The concert area was constructed on a hillside on a 30 degree grade, and provided a natural amphitheater effect with dynamic acoustics. The first concert at the site was a Bluegrass Festival held in the parking lot on June 18, 1978, which was attended by about 250 people.
The first real test of the site came on August 5, 1978, with Pablo Cruise & Journey scheduled to appear. At that time, on the strength of the highly successfull "Infinity" album, Journey was one of the top concert bands in the country. Many of the residents were very concerned about this event, as the still fresh memory of the ill fated Boogie Hill concerts, east of Tiffin, had left a bad taste in their mouths. A Fleetwood Mac show scheduled for the same day in Cleveland was canceled, so the attendance at the St. John's Hollow show ballooned to an estimated crowd of 15-20,000 people.
Even with the huge crowd, the event went off smoothly. It proved to be a well organized event with plenty of parking.
The site was in use for several more years before it was finally abandoned.
The success of St. Johns Hollow echoed similar successes across the country. Concert attendance was at it's peak in the late '70's, and promoters generally found that they could schedule a big show on any day of the week. Fans were obsessed with their music, and concert promoters were ready and eager to feed that obsession.
The Journey/Pablo Cruise show was definitely St. John's Hollow's shining moment. Organizers were able to prove every doubter wrong, including nearby neighbors and law enforcement. This show really put St. John's Hollow on the map in the eyes of concert-goers throughout a large area. All in attendance, including the writer, witnessed an outstanding, very memorable show that day.
The pictures below offer a stark comparison between the site as it appeared in 1979 and as it appeared in August of 2008. It was with great difficulty that I navigated the thick, thorny undergrowth and trees to take the 2008 photos.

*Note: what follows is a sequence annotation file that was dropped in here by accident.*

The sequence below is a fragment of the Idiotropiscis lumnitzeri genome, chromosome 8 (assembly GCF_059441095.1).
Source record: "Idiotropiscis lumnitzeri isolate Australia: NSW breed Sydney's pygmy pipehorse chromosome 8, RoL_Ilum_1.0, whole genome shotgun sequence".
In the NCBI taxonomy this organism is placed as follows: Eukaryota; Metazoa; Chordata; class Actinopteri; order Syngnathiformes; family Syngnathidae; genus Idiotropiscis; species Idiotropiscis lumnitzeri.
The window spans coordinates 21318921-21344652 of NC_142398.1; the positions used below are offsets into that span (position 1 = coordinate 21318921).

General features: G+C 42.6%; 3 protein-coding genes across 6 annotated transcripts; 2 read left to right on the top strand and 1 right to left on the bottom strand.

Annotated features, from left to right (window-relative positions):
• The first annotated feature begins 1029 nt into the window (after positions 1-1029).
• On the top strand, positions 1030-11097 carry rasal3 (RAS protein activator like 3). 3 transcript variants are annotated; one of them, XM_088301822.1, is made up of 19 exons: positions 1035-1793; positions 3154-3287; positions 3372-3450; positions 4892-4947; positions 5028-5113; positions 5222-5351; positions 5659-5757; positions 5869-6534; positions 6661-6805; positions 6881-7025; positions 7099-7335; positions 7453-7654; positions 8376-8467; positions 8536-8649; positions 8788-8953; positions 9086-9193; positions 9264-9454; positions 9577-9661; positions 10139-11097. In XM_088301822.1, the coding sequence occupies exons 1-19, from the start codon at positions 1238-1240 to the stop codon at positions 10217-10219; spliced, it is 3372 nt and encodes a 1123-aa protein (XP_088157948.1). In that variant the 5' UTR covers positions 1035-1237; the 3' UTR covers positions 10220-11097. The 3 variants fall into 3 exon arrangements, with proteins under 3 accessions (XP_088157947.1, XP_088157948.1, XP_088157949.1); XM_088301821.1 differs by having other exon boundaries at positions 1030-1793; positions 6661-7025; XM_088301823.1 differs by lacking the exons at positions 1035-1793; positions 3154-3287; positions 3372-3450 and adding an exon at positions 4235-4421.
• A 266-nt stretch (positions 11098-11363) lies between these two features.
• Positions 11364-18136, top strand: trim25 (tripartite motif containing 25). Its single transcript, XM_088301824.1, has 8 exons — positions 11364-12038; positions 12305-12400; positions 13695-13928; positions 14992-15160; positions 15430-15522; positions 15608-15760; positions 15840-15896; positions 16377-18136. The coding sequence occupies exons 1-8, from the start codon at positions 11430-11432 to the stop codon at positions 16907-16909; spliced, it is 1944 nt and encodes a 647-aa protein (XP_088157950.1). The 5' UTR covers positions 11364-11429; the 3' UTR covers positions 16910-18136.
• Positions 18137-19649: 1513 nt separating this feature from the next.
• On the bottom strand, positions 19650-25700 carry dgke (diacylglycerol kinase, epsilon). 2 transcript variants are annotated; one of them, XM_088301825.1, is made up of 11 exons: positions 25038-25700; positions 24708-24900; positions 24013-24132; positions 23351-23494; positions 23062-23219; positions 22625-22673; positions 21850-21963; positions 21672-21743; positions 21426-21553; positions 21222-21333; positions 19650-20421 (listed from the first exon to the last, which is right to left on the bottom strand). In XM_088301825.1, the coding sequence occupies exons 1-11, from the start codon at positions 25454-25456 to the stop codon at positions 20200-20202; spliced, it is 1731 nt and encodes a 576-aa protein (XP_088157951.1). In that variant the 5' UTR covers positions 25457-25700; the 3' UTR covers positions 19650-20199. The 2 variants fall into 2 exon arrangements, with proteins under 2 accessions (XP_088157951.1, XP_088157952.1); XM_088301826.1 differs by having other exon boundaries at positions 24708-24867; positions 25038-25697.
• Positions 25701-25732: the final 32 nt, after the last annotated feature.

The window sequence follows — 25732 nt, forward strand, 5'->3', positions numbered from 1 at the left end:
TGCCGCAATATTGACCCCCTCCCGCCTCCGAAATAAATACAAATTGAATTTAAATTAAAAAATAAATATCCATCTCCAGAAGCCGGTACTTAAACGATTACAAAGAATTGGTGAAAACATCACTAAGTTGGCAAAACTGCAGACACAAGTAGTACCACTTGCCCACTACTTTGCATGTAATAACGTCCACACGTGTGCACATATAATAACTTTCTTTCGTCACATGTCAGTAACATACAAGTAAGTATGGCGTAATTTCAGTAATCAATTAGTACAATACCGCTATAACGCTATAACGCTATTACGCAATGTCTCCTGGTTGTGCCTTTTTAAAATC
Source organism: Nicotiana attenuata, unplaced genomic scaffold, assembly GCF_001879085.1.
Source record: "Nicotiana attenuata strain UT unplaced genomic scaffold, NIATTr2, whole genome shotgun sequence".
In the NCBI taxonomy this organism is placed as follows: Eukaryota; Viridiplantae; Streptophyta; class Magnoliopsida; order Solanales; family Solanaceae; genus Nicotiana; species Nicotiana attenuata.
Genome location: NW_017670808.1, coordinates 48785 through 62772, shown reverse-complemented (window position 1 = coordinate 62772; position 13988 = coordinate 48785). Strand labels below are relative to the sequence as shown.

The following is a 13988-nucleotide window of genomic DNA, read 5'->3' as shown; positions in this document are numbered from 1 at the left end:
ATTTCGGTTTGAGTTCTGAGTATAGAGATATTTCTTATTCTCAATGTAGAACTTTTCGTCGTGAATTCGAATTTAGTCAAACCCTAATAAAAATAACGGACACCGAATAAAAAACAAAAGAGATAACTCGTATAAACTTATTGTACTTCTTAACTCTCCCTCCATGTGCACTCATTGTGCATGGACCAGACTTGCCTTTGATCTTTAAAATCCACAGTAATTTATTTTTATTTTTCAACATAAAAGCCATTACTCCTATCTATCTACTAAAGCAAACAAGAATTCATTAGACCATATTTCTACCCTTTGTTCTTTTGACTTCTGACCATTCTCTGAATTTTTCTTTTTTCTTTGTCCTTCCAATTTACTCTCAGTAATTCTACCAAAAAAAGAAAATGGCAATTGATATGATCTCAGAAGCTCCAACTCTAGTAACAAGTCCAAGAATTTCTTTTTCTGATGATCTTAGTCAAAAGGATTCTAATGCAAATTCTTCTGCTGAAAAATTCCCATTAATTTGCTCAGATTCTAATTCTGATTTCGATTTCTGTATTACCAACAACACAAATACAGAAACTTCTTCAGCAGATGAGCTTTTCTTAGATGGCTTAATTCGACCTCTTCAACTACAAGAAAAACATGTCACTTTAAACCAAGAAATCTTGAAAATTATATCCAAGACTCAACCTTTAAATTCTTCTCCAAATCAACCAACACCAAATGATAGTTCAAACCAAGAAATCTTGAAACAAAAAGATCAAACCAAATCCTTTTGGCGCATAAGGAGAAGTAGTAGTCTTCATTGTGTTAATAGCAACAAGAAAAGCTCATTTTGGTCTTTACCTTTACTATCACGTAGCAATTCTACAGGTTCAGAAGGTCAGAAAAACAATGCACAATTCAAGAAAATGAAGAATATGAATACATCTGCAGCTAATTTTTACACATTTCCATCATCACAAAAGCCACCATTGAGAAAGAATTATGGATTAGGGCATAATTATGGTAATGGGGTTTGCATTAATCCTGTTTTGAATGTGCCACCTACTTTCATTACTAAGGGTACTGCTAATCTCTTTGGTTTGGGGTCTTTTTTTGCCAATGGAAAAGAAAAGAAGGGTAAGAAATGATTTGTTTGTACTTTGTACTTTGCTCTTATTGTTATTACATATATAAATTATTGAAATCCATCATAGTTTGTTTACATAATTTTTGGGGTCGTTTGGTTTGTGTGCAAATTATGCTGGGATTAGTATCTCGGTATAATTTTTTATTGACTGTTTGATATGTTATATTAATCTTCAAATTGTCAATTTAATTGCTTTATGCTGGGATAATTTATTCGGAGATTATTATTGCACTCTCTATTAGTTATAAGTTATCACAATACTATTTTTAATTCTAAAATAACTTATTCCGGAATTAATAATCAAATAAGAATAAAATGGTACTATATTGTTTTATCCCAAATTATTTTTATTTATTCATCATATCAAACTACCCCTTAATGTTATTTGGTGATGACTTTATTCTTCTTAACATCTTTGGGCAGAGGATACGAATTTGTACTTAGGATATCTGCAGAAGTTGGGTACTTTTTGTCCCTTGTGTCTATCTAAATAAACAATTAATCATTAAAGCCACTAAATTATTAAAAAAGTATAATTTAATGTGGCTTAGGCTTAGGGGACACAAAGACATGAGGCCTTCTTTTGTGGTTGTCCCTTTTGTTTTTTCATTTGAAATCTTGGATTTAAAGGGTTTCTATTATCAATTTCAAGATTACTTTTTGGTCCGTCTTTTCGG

As I navigated the site, many great memories of a younger, more carefree day came flooding back. Like the memories themselves, the site revealed only remnants of what once was at this place. Nevertheless, I was happy to revisit this old friend after the passage of so many years. I could almost hear Steve Perry's remarkable voice echoe across the hill...
In the shadow of love
Time goes by leaving me helpless
Just to reach and try
To live my life
These are my reasons, so
Here we stand so patiently
For your song inside of me
For your lights to shine on me
This we bring to you
("Patiently", from the
album "Infinity" by Journey, 1978)
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I was tickled to find your website about St. Johns Hollow.
I was at the Journey/Pablo Cruise show in ‘78. I was 13, and it was the first real rock show that I ever attended. And while I got away from those two bands pretty fast within a year or so, I loved that whole day.
I remember a few things:
Robert Palmer missed the show due to illness, or so they announced. I was very disappointed, since he was pushing Double Fun at the time, with the hit single “Every Kind Of People”.
There was an unbilled opening act, which I believe was called ‘Carillo’, after the leader, who I think was named Tony Carillo. Something tells me they were from Pittsburgh, but I never heard of them again.
The whole thing was over well before dark, since there were no stage or crowd lights at all, or so I recall.